It would only seem natural that a culture so rich in history and so adoring of beauty would forge a timeless love affair with primitive art.
African art is not found in the occasional gallery in Paris, it is found in most of the galleries in Paris. In the heart of the city in the neighborhood of Saint Germain des pres, primitive art galleries line the cobblestone streets like colorful dominoes, each window an edited sampling of the sculpture or masks found within.
A tiny and fairly recent artifact might be in the price range of several thousand euros – a more rare piece will easily reach six figures. But collectors are less concerned with the cost of African art than the value.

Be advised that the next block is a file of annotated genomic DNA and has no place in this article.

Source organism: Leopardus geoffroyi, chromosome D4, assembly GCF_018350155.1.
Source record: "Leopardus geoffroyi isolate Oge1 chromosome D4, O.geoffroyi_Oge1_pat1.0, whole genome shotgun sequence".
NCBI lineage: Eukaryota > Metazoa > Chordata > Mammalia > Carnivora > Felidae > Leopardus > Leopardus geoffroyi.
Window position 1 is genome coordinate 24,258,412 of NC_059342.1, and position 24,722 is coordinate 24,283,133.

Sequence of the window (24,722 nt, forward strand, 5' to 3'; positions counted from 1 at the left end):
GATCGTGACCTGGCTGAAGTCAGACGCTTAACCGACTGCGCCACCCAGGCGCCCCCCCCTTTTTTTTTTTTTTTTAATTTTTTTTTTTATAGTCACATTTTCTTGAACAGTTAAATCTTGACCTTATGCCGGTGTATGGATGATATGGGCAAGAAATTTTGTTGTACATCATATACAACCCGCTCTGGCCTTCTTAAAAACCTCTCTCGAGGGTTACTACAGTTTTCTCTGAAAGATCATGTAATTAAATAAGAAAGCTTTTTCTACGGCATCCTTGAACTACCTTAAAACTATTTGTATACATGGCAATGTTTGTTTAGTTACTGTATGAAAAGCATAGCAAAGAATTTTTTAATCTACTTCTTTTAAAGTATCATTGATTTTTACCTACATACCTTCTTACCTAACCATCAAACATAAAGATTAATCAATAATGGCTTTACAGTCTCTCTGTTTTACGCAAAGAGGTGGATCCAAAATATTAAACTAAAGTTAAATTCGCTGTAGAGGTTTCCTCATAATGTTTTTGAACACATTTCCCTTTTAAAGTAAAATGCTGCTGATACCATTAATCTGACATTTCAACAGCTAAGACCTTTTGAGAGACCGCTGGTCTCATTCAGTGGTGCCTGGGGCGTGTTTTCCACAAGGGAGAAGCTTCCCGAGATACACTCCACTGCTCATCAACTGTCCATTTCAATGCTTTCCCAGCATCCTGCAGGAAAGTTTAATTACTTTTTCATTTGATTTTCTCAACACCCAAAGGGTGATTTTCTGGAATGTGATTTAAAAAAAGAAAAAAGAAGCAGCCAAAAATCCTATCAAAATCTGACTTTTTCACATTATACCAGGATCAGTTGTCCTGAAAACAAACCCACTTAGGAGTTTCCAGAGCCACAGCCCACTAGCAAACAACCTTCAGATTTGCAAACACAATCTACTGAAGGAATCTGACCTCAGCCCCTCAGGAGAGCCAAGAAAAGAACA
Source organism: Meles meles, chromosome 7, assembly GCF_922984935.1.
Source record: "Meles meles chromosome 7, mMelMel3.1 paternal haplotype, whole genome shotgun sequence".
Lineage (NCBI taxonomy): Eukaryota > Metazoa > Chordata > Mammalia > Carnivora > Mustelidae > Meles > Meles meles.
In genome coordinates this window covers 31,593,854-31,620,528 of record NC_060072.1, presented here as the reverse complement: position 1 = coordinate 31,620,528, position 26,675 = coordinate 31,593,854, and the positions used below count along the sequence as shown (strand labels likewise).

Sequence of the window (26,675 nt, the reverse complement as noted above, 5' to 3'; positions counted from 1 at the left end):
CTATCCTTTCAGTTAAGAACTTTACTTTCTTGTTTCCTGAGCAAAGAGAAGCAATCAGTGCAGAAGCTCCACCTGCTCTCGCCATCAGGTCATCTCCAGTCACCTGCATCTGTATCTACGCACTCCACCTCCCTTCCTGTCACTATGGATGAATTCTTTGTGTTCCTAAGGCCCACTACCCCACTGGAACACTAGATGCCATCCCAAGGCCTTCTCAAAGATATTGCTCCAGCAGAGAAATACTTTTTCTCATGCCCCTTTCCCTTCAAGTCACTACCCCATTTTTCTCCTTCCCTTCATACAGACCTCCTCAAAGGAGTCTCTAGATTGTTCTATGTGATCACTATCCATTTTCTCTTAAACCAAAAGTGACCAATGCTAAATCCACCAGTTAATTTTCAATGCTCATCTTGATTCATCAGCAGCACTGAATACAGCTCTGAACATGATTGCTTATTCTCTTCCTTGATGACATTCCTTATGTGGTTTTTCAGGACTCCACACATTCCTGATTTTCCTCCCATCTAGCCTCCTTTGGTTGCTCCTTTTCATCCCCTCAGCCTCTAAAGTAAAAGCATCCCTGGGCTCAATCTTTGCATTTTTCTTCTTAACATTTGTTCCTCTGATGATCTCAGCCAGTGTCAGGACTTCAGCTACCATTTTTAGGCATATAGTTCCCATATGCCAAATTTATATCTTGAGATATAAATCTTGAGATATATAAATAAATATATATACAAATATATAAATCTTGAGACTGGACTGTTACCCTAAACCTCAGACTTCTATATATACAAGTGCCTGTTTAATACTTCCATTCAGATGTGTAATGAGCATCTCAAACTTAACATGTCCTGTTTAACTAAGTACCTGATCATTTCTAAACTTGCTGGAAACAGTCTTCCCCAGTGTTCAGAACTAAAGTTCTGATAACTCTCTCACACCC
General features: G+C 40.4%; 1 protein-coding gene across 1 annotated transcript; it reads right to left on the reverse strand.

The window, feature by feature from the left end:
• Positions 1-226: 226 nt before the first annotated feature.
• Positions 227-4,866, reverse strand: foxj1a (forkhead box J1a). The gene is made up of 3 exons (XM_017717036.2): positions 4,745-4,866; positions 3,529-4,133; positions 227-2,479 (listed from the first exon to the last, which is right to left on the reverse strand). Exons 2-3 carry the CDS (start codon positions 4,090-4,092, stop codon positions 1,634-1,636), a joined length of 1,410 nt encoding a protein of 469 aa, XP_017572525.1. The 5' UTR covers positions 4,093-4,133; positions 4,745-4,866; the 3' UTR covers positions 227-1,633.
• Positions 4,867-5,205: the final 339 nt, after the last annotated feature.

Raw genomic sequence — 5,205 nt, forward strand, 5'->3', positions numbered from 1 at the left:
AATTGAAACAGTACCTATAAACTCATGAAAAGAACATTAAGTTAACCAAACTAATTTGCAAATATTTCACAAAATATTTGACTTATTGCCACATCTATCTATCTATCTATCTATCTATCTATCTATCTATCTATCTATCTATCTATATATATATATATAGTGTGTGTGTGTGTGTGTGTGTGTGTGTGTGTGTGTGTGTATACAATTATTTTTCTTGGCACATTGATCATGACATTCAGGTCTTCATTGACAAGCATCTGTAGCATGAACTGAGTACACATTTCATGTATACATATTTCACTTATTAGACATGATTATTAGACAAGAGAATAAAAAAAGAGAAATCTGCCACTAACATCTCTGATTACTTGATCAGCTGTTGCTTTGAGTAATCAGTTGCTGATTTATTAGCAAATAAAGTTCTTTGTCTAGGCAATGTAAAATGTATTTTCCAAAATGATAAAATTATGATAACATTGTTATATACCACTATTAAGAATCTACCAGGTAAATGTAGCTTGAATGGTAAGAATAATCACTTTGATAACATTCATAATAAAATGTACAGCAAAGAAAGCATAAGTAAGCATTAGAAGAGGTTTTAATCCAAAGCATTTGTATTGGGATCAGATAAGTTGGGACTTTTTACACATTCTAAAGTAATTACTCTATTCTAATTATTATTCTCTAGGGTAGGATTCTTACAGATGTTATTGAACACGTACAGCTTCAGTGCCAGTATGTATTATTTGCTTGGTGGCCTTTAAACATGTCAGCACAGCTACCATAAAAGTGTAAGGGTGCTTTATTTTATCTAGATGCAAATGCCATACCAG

As civilization marches onward, magic talismans from primitive peoples grow fewer and further between. It is one thing to purchase art because it is appealing or attractive. It is another thing altogether to acquire a piece while appreciating that its creator believed it possessed life-changing power.
The concept that a savage could render a piece utterly simple in form yet layered with meaning and nuance attracts and obsesses the French. They collect the pieces with zeal – objects of beauty imprinted with history.
This city has an ever-present focus on that which is austere and that which is authentic. Primitives do indeed hold a very special place in the heart of Paris.